Note that the second parameter to the hash function needs to be deterministic, which can be achieved by feeding all changed entries into a tree in a deterministic order (e.g. ascending order of the keys), which is similar to the memIAVL change sets.

State Storage

The alternative storage scheme is as following

  • Key: <key>-<version>-<tombstone>
  • Value: <value>

The only metadata used in this schema is the version number (8 bytes) and tombstone (1 byte) for each key value entry.

Examples to illustrate the scheme:

  • Write a bankbalanceseiabcdefg:1000usei pair at height 3000 will result in an entry of bankbalanceseiabcdefg-3000-0:1000usei written into LevelDB
  • Delete key bankbalanceseixyz at height 5000 will result in an entry of bankbalanceseixyz-5000-1:“” written into LevelDB

The underlying SSTable will be populated similar to:

bankbalanceA-1-0 500
bankbalanceA-7-0 300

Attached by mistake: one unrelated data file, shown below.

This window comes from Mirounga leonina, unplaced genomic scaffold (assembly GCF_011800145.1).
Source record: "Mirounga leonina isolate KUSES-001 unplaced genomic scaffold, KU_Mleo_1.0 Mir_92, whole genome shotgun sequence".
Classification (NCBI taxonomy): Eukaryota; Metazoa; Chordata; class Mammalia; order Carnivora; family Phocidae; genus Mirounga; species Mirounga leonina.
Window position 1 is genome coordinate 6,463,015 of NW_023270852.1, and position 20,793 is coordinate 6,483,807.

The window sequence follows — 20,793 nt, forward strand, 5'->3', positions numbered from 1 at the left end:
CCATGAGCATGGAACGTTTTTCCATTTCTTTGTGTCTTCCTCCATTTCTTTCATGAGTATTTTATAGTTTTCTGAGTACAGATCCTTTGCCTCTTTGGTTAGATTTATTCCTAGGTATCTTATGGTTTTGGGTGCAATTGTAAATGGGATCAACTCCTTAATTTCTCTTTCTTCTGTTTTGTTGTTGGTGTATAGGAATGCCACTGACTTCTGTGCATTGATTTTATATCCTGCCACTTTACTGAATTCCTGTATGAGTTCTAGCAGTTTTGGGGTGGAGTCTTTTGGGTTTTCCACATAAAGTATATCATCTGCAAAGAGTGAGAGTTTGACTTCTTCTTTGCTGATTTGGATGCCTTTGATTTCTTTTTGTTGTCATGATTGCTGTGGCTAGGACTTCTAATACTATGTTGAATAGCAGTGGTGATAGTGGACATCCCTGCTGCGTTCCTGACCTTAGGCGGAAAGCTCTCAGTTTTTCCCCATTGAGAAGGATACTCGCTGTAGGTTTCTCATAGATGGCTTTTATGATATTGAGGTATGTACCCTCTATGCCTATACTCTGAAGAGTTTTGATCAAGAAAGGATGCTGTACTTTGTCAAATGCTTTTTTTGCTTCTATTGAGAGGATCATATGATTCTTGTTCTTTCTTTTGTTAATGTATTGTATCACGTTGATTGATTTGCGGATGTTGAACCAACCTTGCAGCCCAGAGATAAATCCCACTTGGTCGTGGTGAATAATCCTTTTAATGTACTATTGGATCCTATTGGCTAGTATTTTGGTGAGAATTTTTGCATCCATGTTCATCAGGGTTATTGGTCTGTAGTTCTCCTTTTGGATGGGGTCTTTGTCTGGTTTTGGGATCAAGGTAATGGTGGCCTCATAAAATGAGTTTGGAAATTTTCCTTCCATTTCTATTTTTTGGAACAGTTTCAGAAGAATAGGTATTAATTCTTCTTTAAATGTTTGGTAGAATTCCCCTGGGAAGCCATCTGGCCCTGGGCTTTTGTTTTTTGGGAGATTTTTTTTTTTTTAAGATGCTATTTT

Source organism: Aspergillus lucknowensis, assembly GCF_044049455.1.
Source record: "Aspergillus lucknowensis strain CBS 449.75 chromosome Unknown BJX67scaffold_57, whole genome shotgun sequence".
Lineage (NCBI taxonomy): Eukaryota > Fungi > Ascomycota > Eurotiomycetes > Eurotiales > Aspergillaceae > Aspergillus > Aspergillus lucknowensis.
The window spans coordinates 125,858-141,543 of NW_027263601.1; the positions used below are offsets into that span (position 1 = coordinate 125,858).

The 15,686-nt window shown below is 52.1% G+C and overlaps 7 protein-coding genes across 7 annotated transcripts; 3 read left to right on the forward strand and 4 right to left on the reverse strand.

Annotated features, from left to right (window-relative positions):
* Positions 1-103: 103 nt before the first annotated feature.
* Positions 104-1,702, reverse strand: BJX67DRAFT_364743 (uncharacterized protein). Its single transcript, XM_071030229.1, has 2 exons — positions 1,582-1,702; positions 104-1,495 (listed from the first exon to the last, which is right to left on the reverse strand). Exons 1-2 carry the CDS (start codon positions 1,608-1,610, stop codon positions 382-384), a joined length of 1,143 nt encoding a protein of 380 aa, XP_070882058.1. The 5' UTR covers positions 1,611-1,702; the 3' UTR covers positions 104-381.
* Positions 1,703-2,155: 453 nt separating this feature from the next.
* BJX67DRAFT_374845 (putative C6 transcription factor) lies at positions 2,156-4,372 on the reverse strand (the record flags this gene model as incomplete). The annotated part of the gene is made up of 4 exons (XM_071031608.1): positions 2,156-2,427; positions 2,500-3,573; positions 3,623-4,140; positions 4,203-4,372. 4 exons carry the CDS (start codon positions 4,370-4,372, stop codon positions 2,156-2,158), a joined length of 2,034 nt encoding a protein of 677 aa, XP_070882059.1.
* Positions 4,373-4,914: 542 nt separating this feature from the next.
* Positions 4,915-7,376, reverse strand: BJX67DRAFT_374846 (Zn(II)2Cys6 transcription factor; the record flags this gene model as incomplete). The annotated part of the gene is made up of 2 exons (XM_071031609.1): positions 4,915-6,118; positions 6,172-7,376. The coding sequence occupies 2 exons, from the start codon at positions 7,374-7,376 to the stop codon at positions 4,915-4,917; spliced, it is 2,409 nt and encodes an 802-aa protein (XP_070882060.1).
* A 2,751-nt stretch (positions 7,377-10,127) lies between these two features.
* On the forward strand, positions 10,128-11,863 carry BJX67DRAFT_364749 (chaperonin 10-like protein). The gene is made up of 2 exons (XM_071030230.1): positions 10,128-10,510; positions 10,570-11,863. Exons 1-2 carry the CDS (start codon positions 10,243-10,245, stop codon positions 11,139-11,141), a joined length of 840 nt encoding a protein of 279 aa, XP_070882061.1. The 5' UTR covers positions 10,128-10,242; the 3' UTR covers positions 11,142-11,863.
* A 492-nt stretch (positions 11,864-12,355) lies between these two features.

bankbalanceB-1-0 200
bankbalanceB-3-0 1000
bankbalanceC-1-0 100

Merkle Proof

Now say if you suspect something fishy going on with your validator and want to verify key k at version T, you can first find the last changed version of k on your validator’s node (denoted as T') that predates T. Then you can get the consensus Merkle root for T’-1 and the consensus Merkle root for T’ from the network. FInally you can get all the changed entries at height T’ on your validator’s node, and verify with the function above.

Biggest Concern

We have to do a lot of range queries for TX execution


IAVL v1 is the latest IAVL version cosmos SDK community has recently released. There are a bunch of optimizations that have been made in the new IAVL version. More details can be found in

This is currently being discussed and benchmarked in the storage working group as another possible implementation. However the downside is that this implementation doesn’t separate the SC and SS layer, and will still persist all the tree nodes into the database, so it might now help a lot to reduce the disk space usage.**


Storage V2: